Most firewalls in the consumer world are ones that are either bought at Bestbuy or supplied by your ISP as an all-in-one type of network device. These devices, such as the Linksys WRT54GL, are good enough for most user’s home setups. Providing Wireless and Wired network access with built in Firewall security. Blocking most inbound network threats , and other unwanted requests that are not pre-established (i.e. return path from an outbound request). Some of these consumer routers can be even further enhance with a rich set of plugins and network tools by using custom firmwares. DD-WRT, Tomato, or openWRT are all interdependent communities, who develop custom firmware to be used with these consumer all-in-one routers. You can check your devices compatibility with their firmware at each of their websites.
I for one own a Linksys WRT54GL router and have used both DD-WRT and Tomato. Both of these custom firmwares as well as the stock firware(Linksys) provide enough security, accessibly, and capacity for a typical consumer. However, that’s not what this article is about! This article is how to setup your own Network Firewall using a standalone Linux box! Woot!.
Why build a standalone Network Firewall?
If you have had experience with NATs via Cisco Routers or read about them in your CCNA studies, there are 3 Network Address Translation(NAT) types. Technically, two, see here, plus a third special case.
- Static NAT, one-to-one mapping
- Dynamic NAT, pool-to-pool mapping
- Dynamic NAT with PAT Overload, many-to-one mapping
So as you can see the two types are static NAT and Dynamic NAT, with the special case of Dynamic NAT with PAT overload.
I originally discovered Adblock Plus when I first downloaded Firefox many years ago. Since then I’ve installed the Adblock plugin right after Firefox, etc. It’s become so standard that I almost think Firefox should just bundle them together. Including it in it’s default install exe.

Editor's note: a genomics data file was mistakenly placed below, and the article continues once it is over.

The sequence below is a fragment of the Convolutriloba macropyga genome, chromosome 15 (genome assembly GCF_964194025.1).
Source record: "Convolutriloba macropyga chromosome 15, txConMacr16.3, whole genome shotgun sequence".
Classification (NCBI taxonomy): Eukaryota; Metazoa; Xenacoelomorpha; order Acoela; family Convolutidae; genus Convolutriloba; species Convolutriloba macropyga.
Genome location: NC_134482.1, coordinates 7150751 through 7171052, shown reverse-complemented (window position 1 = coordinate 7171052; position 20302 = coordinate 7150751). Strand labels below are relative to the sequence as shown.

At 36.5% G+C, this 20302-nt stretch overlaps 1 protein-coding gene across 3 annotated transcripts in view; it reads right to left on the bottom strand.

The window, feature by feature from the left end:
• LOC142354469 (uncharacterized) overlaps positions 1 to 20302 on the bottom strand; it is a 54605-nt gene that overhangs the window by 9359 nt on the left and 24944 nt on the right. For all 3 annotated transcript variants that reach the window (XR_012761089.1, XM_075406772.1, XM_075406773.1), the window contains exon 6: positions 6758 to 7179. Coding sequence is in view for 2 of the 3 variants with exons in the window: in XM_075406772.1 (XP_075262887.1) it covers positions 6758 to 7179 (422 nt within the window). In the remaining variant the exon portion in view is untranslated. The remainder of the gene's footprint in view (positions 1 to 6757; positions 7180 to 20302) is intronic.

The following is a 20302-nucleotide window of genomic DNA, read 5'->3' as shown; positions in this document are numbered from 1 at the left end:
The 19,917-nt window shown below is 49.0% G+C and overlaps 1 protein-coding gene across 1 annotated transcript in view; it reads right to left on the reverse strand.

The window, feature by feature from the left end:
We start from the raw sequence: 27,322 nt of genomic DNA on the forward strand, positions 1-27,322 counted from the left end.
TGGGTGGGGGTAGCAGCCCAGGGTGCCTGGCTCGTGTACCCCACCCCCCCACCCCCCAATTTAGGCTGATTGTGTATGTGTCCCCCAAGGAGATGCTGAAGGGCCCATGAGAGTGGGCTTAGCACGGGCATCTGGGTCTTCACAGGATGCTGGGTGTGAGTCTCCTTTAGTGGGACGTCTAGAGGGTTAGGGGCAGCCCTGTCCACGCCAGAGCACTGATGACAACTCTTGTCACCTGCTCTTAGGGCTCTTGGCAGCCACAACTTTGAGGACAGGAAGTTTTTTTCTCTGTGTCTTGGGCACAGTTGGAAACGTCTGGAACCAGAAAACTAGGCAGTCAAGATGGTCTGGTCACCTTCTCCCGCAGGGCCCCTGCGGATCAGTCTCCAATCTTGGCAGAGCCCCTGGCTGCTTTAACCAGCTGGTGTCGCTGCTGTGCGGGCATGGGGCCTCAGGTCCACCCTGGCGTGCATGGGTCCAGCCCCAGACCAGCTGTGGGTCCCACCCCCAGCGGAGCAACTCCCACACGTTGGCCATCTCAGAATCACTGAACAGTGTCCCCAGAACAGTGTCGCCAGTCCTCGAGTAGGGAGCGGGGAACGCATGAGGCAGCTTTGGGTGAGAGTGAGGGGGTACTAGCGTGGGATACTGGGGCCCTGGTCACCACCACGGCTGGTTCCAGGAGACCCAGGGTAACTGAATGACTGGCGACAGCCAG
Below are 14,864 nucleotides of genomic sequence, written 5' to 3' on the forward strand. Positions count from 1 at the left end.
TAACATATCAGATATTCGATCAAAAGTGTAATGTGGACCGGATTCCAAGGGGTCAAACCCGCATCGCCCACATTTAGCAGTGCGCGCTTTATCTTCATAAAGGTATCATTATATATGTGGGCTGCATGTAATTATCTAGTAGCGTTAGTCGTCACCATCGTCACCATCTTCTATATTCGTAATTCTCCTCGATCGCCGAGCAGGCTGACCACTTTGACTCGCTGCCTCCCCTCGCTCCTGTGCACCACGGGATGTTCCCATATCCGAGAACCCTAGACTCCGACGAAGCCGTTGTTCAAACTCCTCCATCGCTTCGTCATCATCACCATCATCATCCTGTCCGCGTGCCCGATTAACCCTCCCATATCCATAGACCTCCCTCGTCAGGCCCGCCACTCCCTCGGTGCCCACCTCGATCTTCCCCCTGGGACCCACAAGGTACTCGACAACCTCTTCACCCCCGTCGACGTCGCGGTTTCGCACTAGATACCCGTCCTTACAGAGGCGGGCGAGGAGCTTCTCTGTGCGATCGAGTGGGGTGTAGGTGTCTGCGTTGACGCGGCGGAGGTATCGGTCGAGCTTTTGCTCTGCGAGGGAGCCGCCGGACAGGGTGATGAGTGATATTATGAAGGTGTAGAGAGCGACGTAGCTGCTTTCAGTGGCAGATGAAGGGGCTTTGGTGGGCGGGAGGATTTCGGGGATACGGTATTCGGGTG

Adblock Plus works as if it were a local content policy, filtering each request you make with Firefox. Each URL, each domain, each link you navigate to is check based on a static blacklist of expressions and URLs. If a match is found, Adblock Plus simply discards the content from rendering. The discarding and allowing content to load is managed by the Content Policy engine within Firefox. Adblock Plus simply utilizes this in order to block the unwanted contents. Or at least this is my comprehension of how it works. :-p
Setting up your own Network wide Adblocker
The purpose of this guide and tutorial is to instruct you on how to set up your own network based adblocker. Expections after completion is every client browser on the network will benefit from adblocking. I will include as much as possible, and feel free to ping me with questions or comment down below.
You will need:
- Computer that will be running the Web Proxy. (For this article, see specs below)
- OS that will host the Proxy Software. (For this article, Ubuntu 12.04 32-bit Server)
- Proxy software that allows rewrite engines/programs. (squidGuard)
- Content-Control-Software or URL Redirect Application(This will consume your blacklists)
- URL and RegExp Blacklists consumable by your Content-Control-Software (Here are some free ones)
- Optional: ipTables for transparent proxy redirection
- Patients and enthusiasm :-p